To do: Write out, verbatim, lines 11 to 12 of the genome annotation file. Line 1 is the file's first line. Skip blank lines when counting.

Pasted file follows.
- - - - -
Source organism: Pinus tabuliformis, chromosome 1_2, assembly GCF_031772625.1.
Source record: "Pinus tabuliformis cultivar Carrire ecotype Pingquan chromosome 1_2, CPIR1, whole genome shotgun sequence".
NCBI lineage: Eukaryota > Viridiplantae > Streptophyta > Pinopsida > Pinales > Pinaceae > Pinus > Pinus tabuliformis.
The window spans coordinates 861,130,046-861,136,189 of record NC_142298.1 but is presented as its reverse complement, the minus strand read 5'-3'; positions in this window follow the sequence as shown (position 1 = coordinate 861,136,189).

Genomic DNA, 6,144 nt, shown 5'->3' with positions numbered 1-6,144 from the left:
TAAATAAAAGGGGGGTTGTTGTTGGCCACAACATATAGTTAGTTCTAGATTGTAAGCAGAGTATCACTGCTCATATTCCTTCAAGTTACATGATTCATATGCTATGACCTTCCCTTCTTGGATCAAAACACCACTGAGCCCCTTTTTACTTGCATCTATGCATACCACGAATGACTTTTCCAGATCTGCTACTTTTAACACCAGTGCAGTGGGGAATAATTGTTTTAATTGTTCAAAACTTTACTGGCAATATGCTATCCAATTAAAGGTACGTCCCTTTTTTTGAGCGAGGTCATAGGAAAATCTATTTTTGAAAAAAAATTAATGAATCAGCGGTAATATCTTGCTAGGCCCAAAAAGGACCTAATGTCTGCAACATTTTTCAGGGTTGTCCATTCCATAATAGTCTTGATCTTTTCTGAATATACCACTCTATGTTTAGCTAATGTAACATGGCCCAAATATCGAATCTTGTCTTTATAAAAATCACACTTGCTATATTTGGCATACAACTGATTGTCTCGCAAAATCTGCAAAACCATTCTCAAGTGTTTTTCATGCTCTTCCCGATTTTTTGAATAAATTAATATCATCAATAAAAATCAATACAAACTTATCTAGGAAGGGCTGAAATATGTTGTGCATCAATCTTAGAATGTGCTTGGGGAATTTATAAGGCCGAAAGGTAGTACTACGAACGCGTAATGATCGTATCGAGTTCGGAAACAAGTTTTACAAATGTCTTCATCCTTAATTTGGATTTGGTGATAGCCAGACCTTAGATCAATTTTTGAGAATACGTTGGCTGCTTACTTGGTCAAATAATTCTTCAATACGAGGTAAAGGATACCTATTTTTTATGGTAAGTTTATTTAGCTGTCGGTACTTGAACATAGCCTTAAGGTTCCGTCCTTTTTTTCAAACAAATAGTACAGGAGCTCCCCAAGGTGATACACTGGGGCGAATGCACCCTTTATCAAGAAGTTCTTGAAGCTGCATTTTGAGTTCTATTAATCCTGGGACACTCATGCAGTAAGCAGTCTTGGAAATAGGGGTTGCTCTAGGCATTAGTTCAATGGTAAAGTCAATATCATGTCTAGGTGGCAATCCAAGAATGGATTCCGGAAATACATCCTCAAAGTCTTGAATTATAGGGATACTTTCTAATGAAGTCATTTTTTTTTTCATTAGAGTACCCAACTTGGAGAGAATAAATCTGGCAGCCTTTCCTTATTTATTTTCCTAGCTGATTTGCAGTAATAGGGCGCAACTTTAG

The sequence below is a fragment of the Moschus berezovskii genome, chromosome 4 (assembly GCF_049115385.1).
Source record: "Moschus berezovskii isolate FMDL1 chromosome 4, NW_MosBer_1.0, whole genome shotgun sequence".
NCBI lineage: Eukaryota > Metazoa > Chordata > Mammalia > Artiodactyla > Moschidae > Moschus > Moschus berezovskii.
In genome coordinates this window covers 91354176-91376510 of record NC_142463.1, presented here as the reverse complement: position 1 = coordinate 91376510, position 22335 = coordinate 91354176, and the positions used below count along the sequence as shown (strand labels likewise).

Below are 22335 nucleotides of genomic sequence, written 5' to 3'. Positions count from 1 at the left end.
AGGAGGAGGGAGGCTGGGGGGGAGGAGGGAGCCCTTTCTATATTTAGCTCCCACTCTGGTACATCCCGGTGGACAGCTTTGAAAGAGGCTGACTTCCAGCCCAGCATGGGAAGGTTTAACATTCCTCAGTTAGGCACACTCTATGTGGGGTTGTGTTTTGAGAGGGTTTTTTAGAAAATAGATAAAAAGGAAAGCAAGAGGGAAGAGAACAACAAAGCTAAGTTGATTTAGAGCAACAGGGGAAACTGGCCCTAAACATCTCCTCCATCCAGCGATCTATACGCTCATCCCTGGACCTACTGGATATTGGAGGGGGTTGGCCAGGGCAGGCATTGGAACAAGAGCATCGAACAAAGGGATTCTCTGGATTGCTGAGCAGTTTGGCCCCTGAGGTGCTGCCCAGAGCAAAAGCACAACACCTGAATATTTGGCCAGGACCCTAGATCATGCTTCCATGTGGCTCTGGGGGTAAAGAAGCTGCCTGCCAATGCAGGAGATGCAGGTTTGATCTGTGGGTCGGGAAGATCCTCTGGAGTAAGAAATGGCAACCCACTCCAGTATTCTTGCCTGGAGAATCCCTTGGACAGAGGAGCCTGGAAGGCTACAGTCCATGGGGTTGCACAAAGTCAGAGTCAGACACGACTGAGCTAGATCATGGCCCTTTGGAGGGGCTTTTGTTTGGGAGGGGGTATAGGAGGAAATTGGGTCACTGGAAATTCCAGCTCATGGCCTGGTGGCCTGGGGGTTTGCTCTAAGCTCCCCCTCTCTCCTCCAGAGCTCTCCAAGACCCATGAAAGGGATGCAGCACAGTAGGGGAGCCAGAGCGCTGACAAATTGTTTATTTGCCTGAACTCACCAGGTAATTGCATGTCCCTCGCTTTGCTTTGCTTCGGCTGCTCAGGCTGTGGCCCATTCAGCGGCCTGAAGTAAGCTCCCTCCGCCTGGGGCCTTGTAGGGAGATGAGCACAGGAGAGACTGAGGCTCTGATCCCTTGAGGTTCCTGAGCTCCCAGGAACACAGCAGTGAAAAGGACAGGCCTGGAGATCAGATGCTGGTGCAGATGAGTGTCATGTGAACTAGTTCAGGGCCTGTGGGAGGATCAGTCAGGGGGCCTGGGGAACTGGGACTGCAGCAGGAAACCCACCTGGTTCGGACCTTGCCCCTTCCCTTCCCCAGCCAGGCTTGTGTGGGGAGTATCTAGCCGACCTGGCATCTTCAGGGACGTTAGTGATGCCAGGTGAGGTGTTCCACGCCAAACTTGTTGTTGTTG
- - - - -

Below are 22335 nucleotides of genomic sequence, written 5' to 3'. Positions count from 1 at the left end.
AGGAGGAGGGAGGCTGGGGGGGAGGAGGGAGCCCTTTCTATATTTAGCTCCCACTCTGGTACATCCCGGTGGACAGCTTTGAAAGAGGCTGACTTCCAGCCCAGCATGGGAAGGTTTAACATTCCTCAGTTAGGCACACTCTATGTGGGGTTGTGTTTTGAGAGGGTTTTTTAGAAAATAGATAAAAAGGAAAGCAAGAGGGAAGAGAACAACAAAGCTAAGTTGATTTAGAGCAACAGGGGAAACTGGCCCTAAACATCTCCTCCATCCAGCGATCTATACGCTCATCCCTGGACCTACTGGATATTGGAGGGGGTTGGCCAGGGCAGGCATTGGAACAAGAGCATCGAACAAAGGGATTCTCTGGATTGCTGAGCAGTTTGGCCCCTGAGGTGCTGCCCAGAGCAAAAGCACAACACCTGAATATTTGGCCAGGACCCTAGATCATGCTTCCATGTGGCTCTGGGGGTAAAGAAGCTGCCTGCCAATGCAGGAGATGCAGGTTTGATCTGTGGGTCGGGAAGATCCTCTGGAGTAAGAAATGGCAACCCACTCCAGTATTCTTGCCTGGAGAATCCCTTGGACAGAGGAGCCTGGAAGGCTACAGTCCATGGGGTTGCACAAAGTCAGAGTCAGACACGACTGAGCTAGATCATGGCCCTTTGGAGGGGCTTTTGTTTGGGAGGGGGTATAGGAGGAAATTGGGTCACTGGAAATTCCAGCTCATGGCCTGGTGGCCTGGGGGTTTGCTCTAAGCTCCCCCTCTCTCCTCCAGAGCTCTCCAAGACCCATGAAAGGGATGCAGCACAGTAGGGGAGCCAGAGCGCTGACAAATTGTTTATTTGCCTGAACTCACCAGGTAATTGCATGTCCCTCGCTTTGCTTTGCTTCGGCTGCTCAGGCTGTGGCCCATTCAGCGGCCTGAAGTAAGCTCCCTCCGCCTGGGGCCTTGTAGGGAGATGAGCACAGGAGAGACTGAGGCTCTGATCCCTTGAGGTTCCTGAGCTCCCAGGAACACAGCAGTGAAAAGGACAGGCCTGGAGATCAGATGCTGGTGCAGATGAGTGTCATGTGAACTAGTTCAGGGCCTGTGGGAGGATCAGTCAGGGGGCCTGGGGAACTGGGACTGCAGCAGGAAACCCACCTGGTTCGGACCTTGCCCCTTCCCTTCCCCAGCCAGGCTTGTGTGGGGAGTATCTAGCCGACCTGGCATCTTCAGGGACGTTAGTGATGCCAGGTGAGGTGTTCCACGCCAAACTTGTTGTTGTTG